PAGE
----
Difficult weeks ahead, but ‘progressive lifting of restrictions’ in sight claims Gove
British government minister Michael Gove says the country is “moving to a situation where it is possible to say that we can live with COVID-19” but that situation has not yet been reached and “there will be some difficult weeks ahead”.
Latest government statistics, updated on Jan 9, show that across the whole of the United Kingdom 14,475,192 people have tested positive, with 18,454 people in hospital, and a total of 150,154 people having died within 28 days of a positive test.
But, Gove said, the latest Omicron variant had not turned out to be as damaging as had been feared, so it was time to start thinking about the future, tempered with a huge degree of caution.
“One of the things that we do need to think about is how we live with COVID-19, how we live with this particular type of coronavirus,” he told the BBC Radio 4 Today program.
“There are other coronaviruses which are endemic and with which we live, viruses tend to develop in a way whereby they become less harmful but more widespread.
“So, guided by the science, we can look to the progressive lifting of restrictions, and I think for all of us, the sooner the better. But we’ve got to keep the (National Health Service) safe.”
When asked about reports in the Sunday Times newspaper that the government could be stopping the supply of free lateral flow tests, Gove rejected the idea, saying the “key thing” is the tests are “available to those who need them for as long as they need them”.
“I don’t think anyone is talking at the moment – when we’re facing the significant pressures the NHS are facing – about this vital line of defence going,” he added.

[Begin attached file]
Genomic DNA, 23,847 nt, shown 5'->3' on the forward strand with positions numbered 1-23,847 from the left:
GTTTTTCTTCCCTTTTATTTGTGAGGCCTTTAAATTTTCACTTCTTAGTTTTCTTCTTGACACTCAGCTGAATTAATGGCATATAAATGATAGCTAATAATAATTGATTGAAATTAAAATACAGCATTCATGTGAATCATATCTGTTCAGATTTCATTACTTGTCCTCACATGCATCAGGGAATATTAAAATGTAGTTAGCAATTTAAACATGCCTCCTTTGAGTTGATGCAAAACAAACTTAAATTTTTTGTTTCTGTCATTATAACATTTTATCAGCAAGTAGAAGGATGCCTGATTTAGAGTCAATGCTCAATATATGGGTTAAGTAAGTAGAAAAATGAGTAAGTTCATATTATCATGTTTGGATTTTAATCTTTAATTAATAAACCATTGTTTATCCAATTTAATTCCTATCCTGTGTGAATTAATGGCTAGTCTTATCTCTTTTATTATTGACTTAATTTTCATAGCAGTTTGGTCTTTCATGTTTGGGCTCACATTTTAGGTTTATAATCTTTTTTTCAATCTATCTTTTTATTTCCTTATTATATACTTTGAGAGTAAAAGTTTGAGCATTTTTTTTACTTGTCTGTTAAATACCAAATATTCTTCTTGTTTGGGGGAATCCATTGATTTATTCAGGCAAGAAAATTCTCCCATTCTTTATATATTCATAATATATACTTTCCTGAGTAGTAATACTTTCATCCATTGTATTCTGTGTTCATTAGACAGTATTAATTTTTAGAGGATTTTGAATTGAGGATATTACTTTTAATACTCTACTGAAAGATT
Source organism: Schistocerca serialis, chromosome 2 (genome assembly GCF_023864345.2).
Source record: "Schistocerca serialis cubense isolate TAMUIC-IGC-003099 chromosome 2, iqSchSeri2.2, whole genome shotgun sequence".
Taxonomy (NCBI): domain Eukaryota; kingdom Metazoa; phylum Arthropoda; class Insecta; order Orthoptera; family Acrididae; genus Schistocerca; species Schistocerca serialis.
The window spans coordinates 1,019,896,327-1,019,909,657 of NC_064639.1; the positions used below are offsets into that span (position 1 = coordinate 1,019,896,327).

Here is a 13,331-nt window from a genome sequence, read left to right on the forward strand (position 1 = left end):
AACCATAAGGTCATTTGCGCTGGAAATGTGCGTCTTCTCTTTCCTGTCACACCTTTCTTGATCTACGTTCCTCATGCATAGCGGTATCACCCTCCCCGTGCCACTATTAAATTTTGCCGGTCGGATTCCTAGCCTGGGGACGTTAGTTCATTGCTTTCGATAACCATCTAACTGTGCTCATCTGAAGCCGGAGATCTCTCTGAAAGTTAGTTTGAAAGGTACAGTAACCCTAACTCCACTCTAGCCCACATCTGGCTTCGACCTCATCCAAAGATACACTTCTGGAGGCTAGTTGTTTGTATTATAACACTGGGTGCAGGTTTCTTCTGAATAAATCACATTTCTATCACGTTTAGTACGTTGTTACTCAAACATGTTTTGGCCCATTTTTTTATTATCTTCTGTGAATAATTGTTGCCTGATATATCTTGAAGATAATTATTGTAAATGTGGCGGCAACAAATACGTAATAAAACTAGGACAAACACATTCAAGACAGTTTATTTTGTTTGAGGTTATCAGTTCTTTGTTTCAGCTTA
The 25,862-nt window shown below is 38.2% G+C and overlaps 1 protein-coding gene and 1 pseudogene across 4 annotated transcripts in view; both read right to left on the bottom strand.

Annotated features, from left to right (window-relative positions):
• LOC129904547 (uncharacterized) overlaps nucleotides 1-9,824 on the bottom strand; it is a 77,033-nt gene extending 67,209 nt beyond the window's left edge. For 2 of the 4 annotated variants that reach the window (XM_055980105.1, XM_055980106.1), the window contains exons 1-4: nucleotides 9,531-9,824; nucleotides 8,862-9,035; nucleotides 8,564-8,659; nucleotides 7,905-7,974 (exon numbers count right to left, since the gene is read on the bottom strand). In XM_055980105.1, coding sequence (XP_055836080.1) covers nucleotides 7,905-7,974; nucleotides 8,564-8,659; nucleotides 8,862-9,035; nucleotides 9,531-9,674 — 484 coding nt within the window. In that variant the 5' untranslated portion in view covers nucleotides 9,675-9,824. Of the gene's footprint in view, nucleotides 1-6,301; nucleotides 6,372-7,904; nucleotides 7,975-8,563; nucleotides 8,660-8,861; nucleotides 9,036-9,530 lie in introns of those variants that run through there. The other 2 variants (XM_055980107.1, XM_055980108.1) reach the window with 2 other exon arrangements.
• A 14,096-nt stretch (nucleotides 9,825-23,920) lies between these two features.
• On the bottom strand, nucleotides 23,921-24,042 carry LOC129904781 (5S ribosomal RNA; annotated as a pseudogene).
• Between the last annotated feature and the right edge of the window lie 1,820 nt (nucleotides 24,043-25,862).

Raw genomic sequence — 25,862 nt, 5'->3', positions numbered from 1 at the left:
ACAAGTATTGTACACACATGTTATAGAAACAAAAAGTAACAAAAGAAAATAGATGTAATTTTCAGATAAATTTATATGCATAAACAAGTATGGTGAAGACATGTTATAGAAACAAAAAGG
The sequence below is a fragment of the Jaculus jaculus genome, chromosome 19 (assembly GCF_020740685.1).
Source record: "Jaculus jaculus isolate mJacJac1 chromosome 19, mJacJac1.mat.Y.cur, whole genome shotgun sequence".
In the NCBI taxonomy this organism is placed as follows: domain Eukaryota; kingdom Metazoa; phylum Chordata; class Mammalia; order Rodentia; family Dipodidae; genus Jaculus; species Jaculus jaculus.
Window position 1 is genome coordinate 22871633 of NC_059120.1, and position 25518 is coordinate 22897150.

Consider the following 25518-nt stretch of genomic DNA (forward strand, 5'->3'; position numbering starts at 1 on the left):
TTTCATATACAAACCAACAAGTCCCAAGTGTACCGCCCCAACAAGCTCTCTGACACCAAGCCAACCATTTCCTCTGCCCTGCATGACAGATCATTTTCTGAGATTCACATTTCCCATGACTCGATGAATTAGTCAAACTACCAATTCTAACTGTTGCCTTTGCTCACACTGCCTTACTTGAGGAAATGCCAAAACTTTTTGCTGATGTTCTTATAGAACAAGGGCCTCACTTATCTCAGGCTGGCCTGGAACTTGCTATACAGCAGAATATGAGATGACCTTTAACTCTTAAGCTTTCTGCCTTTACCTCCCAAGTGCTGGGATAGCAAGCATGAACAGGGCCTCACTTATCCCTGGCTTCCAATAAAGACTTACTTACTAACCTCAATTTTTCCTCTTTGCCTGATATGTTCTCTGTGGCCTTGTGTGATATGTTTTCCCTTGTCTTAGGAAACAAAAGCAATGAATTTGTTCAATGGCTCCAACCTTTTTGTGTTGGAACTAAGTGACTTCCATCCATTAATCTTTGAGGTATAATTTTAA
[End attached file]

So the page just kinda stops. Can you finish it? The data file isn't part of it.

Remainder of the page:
Elsewhere, The Daily Telegraph reports that research from Imperial College London suggests that exposure to the common cold before the pandemic began may have contributed to some people having immunity to the novel coronavirus.
A study showed that half of people living with an infected person in the second wave of infection, before mass vaccination was available, may have avoided picking up the virus because of their high levels of memory T-cells from colds.
This could also help explain why groups such as children, who are more susceptible to colds, seem to be better protected against the virus. It may also provide guidance for developing new forms of vaccine against variants yet to come.
“It’s a good proportion of the population, a third in our study (who are likely to have the T cells),” Ajit Lalvani, senior author of the study and director of the NIHR Respiratory Infections Health Protection Research Unit at Imperial, told the newspaper. “It explains the good outcomes or resistance to infection for some people.”